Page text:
From the Ukraine to Upstate, a decade of hard work pays off

Upstate student Andriy Heryak will always remember the date his life changed.

On January 29, 2008, he and his family arrived from the Ukraine to settle with relatives in America.

“We didn’t know any English,” Andriy said. “All we knew was what we saw on TV.”

A decade later, Andriy will graduate from Upstate Medical University’s College of Health Professions.

At Commencement May 20—the day his daughter, Kathalina, turns 6 months old—Andriy will receive the 2018 Outstanding Academic Performance Award in the Medical Imaging Sciences bachelor’s degree program.

The Heryaks left the Ukraine for economic reasons, he said. Jobs were scarce, and the cost of living kept rising. In 2000, when Andriy was 9, his mother took a job in Greece and stayed there a year to bring in money.

Andriy’s parents were determined that he and his older sister advance their education beyond high school. The family decided they needed to come to America, and spent years navigating that process.

“We wanted to find a better life,” Andriy said.

A month after moving in with his aunt and cousins in Camillus, Andriy, then 16, entered West Genesee High School as a 10th grader.

“I was excited, and I wanted to learn English, absorb things and see how other people lived,” he said. “The first couple of years were not easy.”

The transition was helped by the school’s English as a Second Language teacher, Stacy Gunnip, and a couple of students of Ukrainian heritage at the school.

Andriy’s cousins helped the new arrivals acclimate—driving them to appointments and to the grocery store, teaching them American customs and day-to-day life in Central New York. “They showed us everything,” he said.

With the extended family living in one house, Andriy’s parents both worked two jobs, including custodial positions in the school district and at Wegmans. Andriy continued at West Genesee High School, played varsity soccer and graduated in 2010.

He also worked nights on the cleaning crew at Wegmans and enrolled in Onondaga Community College, taking science and other courses that would eventually lead him to the College of Health Professions in 2016.

As Andriy worked toward his associate’s degree at OCC, he volunteered regularly at Upstate’s Community Campus – sometimes after finishing his overnight shift at Wegmans. In Community’s Post Anesthesia Care Unit, Andriy helped transport patients, stocked supplies, cleaned rooms and performed other tasks.

He made such a positive impression that he was recommended for a position downtown at Upstate University Hospital, as a housekeeper in Environmental Services.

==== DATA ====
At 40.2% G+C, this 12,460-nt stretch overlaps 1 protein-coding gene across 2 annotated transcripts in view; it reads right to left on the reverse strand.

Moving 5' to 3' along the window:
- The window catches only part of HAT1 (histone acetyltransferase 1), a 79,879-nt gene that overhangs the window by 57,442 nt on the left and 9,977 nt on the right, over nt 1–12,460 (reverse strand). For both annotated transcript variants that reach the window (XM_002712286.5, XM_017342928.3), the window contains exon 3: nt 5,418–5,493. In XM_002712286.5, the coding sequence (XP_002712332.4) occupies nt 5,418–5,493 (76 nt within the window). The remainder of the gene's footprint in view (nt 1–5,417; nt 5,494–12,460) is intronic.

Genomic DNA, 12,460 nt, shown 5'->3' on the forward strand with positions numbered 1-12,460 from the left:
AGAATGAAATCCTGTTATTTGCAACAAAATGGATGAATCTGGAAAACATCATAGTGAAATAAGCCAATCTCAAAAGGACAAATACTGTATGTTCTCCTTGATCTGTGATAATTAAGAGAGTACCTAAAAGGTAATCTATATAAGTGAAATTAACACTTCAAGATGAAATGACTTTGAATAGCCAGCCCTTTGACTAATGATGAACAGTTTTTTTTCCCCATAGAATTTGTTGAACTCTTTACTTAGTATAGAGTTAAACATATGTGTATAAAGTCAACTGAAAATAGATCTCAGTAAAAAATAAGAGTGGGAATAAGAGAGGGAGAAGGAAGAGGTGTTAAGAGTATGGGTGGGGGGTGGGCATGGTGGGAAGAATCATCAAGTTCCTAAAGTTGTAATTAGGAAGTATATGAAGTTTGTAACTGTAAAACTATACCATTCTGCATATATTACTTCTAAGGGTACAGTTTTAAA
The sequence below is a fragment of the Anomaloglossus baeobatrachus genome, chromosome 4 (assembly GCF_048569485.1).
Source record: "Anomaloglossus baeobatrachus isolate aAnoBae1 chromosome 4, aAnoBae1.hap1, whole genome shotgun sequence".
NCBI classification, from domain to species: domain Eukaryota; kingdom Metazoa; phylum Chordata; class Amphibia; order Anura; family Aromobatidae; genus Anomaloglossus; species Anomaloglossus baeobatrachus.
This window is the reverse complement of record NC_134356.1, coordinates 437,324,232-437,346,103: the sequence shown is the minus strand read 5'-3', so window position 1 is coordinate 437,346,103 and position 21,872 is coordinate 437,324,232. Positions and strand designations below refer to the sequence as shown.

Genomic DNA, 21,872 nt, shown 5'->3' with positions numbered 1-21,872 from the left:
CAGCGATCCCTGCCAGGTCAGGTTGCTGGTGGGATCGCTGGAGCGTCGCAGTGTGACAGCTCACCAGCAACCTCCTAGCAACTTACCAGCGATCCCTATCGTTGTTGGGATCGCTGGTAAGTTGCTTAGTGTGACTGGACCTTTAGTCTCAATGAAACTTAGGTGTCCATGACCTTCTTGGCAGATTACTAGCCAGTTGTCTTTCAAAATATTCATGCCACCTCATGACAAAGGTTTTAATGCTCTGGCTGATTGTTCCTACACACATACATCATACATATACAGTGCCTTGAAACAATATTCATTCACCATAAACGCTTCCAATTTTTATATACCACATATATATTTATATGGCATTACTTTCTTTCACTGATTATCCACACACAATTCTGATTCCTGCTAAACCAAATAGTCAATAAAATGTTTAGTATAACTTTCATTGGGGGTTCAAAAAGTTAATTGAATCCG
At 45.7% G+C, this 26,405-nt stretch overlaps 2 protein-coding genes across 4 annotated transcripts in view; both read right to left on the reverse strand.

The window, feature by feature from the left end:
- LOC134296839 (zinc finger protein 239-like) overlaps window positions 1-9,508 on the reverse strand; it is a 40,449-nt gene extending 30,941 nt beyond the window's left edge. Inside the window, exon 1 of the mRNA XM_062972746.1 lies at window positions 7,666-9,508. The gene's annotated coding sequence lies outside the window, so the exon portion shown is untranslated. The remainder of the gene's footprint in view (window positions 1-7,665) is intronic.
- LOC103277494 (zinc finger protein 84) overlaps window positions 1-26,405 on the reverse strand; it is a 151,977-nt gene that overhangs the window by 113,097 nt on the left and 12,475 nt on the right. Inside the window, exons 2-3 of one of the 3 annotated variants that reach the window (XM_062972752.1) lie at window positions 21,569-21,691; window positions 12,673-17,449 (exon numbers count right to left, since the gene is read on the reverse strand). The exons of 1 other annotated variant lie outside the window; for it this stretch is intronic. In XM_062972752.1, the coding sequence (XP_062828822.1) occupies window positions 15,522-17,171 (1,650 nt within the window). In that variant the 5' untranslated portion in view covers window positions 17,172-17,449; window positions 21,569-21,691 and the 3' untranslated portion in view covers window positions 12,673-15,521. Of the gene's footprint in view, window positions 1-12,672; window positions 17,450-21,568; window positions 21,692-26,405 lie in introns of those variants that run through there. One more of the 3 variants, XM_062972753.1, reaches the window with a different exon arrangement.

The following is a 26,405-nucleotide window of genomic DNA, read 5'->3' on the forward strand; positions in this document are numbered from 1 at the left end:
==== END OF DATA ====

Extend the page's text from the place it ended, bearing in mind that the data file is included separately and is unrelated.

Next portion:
Susan Murphy, MBA, director of Environmental Services, said Andriy is polite, honest, unassuming and committed to patient care and quality.

“He is mentioned to us by staff and patients on a regular basis,” Murphy said. One patient last week noted that Andriy went “above and beyond when cleaning. … He is exceptional!”

That applies to academics as well.

“Andriy is an outstanding student both academically and clinically,” said David Clemente, MS, chair of Upstate’s Radiologic Sciences Department. “He has diligently and consistently applied himself to his studies and professional development (even through his first child’s expectancy, birth, and infancy) and has achieved great success.”

Andriy doesn’t have much time for socializing, and he works extra hours on school breaks. “I have a car to pay for, and a baby,” he said. “My parents are working hard, too. I don’t want to ask them for money.”

In addition to his weekday clinical requirements for the bachelor’s degree in Radiography/CT, Andriy’s been working 16 hours on weekends cleaning patients’ rooms. He will continue doing that as he waits for official confirmation on a job offer as a CT technologist.

“Last semester it was kind of funny,” he said. “I was here seven days a week, and people would ask me, ‘What are you today?’”

Sunday’s Commencement will be special for the entire Heryak family.

Andriy’s parents and sister will be there. His wife, Liudmyla, whom he met in the Ukraine on a return visit in 2013, and their daughter will be there.

“I will be proud,” Andriy said. “It took a long time. My parents will be proud, too. They always wanted me and my sister to become something.”

Their wishes are coming true.

Andriy’s sister, Kateryna, graduated last year from SUNY Oswego with a bachelor’s degree in finance.

Now it’s Andriy’s turn to walk across a stage. He’ll do that in the Crouse-Hinds Theater at the OnCenter Sunday morning, wearing an Upstate cap and gown.

“I have this chance and want to use it,” he said. “I want 100 percent of it, to get the maximum out of it.”

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